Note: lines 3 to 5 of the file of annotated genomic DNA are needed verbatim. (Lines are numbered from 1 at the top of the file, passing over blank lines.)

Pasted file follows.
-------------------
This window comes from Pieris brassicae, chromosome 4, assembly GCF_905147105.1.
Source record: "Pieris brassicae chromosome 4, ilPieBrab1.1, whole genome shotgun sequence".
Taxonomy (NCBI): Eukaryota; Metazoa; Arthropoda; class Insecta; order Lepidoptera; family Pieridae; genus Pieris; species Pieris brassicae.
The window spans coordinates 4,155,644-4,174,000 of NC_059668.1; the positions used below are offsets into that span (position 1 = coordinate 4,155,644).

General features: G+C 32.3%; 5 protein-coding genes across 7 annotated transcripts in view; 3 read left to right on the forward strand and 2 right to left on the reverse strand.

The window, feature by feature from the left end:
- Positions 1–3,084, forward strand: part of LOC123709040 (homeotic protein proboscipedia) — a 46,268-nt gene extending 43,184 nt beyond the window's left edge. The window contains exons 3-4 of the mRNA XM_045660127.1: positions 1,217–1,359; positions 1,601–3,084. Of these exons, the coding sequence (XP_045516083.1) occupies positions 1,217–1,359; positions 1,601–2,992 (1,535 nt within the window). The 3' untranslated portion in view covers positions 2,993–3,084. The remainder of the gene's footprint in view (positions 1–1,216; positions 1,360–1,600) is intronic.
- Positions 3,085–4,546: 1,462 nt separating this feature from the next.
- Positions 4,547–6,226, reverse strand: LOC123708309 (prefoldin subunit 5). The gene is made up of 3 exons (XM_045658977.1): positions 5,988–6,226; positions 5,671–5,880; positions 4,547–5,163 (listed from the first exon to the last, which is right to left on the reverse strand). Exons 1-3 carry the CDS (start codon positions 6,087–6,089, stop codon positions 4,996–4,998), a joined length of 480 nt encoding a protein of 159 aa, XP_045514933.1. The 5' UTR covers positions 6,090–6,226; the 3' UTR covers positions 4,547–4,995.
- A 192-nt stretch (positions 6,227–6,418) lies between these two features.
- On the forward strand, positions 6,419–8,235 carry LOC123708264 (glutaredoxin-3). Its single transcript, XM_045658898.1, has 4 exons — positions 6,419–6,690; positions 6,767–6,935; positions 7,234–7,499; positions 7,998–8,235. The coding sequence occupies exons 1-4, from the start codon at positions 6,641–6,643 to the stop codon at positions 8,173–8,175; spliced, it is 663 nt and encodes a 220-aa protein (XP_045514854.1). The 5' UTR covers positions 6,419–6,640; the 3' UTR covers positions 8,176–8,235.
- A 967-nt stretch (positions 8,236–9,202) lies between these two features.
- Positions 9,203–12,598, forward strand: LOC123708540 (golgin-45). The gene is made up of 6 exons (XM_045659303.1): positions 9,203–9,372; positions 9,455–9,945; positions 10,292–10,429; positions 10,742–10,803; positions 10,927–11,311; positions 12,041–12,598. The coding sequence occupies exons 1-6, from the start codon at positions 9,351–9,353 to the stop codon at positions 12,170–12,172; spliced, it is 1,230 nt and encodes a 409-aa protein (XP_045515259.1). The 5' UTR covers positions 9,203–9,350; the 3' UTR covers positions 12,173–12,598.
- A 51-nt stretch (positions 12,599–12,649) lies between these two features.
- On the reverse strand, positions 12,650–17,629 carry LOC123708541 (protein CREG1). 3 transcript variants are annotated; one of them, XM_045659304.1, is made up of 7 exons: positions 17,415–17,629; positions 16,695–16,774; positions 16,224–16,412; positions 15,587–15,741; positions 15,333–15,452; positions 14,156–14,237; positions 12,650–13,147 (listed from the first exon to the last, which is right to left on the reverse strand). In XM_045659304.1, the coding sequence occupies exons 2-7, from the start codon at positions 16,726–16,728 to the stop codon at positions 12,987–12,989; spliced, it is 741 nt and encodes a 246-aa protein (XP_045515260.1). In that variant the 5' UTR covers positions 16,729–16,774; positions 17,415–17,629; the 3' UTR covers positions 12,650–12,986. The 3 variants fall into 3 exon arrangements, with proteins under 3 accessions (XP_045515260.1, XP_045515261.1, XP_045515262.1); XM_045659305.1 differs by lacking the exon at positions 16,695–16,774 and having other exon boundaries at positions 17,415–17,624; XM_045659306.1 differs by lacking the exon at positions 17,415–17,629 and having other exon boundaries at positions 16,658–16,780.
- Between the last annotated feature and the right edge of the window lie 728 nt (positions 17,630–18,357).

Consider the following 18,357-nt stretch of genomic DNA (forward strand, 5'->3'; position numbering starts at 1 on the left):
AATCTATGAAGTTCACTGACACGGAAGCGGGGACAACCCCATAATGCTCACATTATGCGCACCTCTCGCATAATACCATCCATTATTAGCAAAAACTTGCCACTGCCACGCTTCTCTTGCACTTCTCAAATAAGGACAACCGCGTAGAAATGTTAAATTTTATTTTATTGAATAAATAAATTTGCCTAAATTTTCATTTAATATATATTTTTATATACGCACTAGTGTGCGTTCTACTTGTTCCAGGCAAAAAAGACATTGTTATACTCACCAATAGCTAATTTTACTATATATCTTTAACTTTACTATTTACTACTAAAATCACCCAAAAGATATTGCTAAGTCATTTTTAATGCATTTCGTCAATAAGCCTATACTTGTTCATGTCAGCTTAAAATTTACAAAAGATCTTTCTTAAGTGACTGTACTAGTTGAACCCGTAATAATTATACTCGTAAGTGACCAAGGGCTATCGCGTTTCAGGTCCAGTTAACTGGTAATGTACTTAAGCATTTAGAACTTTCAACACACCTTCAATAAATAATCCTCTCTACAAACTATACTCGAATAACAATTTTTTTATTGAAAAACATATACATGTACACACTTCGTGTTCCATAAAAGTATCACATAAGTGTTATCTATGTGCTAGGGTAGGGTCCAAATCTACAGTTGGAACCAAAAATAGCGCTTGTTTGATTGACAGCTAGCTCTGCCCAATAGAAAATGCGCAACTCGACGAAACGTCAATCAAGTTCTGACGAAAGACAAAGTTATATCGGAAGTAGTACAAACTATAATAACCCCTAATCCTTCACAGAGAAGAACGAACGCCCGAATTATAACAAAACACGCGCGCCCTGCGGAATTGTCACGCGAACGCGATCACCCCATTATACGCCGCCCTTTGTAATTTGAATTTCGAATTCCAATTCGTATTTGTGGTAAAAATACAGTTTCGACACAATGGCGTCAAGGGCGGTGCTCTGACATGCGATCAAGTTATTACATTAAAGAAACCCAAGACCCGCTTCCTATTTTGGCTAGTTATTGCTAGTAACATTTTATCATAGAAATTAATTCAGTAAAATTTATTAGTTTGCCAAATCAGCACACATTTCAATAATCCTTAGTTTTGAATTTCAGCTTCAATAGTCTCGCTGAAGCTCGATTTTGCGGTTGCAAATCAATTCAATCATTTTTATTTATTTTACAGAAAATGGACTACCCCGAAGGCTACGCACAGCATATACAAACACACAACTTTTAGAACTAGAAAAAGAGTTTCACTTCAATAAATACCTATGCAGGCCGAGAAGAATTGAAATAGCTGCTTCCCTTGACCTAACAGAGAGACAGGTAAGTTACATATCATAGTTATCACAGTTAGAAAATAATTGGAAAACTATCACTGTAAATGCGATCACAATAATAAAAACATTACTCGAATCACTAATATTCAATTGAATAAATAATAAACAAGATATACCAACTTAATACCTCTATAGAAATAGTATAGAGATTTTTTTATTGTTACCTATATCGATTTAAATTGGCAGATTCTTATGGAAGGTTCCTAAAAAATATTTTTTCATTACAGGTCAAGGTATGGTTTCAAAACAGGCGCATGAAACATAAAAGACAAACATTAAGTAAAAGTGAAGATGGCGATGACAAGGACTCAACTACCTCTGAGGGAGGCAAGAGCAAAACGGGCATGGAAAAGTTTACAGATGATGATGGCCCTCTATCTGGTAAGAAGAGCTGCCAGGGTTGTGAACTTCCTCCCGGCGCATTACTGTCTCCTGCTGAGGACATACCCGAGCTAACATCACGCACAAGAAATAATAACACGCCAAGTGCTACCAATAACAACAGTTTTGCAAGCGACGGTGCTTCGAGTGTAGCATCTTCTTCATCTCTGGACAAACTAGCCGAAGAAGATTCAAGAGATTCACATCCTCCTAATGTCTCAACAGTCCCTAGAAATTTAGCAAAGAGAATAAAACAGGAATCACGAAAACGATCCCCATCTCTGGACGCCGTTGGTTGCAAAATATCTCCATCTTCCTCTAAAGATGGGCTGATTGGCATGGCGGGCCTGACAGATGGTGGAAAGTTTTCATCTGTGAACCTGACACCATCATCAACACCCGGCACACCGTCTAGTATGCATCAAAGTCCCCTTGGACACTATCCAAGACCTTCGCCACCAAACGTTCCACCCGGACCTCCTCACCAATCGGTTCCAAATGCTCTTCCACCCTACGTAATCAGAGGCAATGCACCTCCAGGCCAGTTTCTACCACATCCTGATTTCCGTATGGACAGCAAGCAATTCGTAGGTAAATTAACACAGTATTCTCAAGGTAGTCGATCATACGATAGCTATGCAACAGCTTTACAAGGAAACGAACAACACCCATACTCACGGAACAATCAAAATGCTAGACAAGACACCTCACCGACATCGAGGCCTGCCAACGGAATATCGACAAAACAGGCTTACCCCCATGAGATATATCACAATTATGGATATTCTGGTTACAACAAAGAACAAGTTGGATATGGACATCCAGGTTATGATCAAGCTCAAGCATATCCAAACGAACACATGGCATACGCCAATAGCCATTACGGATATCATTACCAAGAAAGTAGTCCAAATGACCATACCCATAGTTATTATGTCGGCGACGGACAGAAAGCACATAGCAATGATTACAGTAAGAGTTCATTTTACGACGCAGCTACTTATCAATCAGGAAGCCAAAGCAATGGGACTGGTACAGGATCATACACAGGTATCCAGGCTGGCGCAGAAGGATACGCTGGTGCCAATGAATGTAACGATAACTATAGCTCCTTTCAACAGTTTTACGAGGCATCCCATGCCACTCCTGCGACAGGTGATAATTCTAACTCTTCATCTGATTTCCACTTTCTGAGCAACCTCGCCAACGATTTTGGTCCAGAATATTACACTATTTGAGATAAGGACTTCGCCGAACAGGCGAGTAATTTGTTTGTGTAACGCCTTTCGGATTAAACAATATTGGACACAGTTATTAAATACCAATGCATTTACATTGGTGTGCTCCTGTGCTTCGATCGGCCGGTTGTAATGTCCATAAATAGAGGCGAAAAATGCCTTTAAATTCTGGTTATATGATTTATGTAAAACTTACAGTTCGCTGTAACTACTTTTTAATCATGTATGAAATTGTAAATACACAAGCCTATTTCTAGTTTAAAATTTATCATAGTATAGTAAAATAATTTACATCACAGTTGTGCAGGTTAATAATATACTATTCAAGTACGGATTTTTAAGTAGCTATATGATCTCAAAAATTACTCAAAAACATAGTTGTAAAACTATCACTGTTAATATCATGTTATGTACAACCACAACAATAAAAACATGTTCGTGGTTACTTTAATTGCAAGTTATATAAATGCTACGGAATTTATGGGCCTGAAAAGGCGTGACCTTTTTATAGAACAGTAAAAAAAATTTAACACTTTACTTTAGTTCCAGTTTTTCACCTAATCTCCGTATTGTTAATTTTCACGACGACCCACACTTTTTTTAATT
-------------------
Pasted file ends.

Taxonomy (NCBI): Eukaryota; Metazoa; Arthropoda; class Insecta; order Lepidoptera; family Pieridae; genus Pieris; species Pieris brassicae.
The window spans coordinates 4,155,644-4,174,000 of NC_059668.1; the positions used below are offsets into that span (position 1 = coordinate 4,155,644).

General features: G+C 32.3%; 5 protein-coding genes across 7 annotated transcripts in view; 3 read left to right on the forward strand and 2 right to left on the reverse strand.